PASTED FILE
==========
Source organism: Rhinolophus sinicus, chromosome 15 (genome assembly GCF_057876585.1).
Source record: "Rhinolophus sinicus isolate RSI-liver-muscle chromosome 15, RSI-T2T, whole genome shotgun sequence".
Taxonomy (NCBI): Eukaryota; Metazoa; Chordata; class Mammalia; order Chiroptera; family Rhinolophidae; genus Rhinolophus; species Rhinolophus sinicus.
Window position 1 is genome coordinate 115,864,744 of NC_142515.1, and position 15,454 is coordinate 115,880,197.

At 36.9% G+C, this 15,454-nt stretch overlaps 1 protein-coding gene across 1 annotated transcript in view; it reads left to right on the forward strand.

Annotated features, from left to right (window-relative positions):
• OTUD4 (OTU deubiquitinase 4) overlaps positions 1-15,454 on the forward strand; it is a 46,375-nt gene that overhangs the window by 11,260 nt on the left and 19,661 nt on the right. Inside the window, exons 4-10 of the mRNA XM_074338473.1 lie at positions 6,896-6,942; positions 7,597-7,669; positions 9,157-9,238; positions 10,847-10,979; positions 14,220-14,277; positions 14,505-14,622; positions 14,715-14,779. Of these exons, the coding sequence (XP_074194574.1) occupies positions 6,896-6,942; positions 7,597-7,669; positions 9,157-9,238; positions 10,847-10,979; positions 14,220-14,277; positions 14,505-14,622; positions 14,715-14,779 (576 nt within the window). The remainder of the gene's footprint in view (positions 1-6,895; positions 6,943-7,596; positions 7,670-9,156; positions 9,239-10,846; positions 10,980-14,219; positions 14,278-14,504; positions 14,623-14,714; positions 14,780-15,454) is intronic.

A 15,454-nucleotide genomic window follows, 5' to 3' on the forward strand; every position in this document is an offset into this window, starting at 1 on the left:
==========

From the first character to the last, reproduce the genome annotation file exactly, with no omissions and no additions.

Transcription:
Source organism: Rhinolophus sinicus, chromosome 15 (genome assembly GCF_057876585.1).
Source record: "Rhinolophus sinicus isolate RSI-liver-muscle chromosome 15, RSI-T2T, whole genome shotgun sequence".
Taxonomy (NCBI): Eukaryota; Metazoa; Chordata; class Mammalia; order Chiroptera; family Rhinolophidae; genus Rhinolophus; species Rhinolophus sinicus.
Window position 1 is genome coordinate 115,864,744 of NC_142515.1, and position 15,454 is coordinate 115,880,197.

At 36.9% G+C, this 15,454-nt stretch overlaps 1 protein-coding gene across 1 annotated transcript in view; it reads left to right on the forward strand.

Annotated features, from left to right (window-relative positions):
• OTUD4 (OTU deubiquitinase 4) overlaps positions 1-15,454 on the forward strand; it is a 46,375-nt gene that overhangs the window by 11,260 nt on the left and 19,661 nt on the right. Inside the window, exons 4-10 of the mRNA XM_074338473.1 lie at positions 6,896-6,942; positions 7,597-7,669; positions 9,157-9,238; positions 10,847-10,979; positions 14,220-14,277; positions 14,505-14,622; positions 14,715-14,779. Of these exons, the coding sequence (XP_074194574.1) occupies positions 6,896-6,942; positions 7,597-7,669; positions 9,157-9,238; positions 10,847-10,979; positions 14,220-14,277; positions 14,505-14,622; positions 14,715-14,779 (576 nt within the window). The remainder of the gene's footprint in view (positions 1-6,895; positions 6,943-7,596; positions 7,670-9,156; positions 9,239-10,846; positions 10,980-14,219; positions 14,278-14,504; positions 14,623-14,714; positions 14,780-15,454) is intronic.

A 15,454-nucleotide genomic window follows, 5' to 3' on the forward strand; every position in this document is an offset into this window, starting at 1 on the left: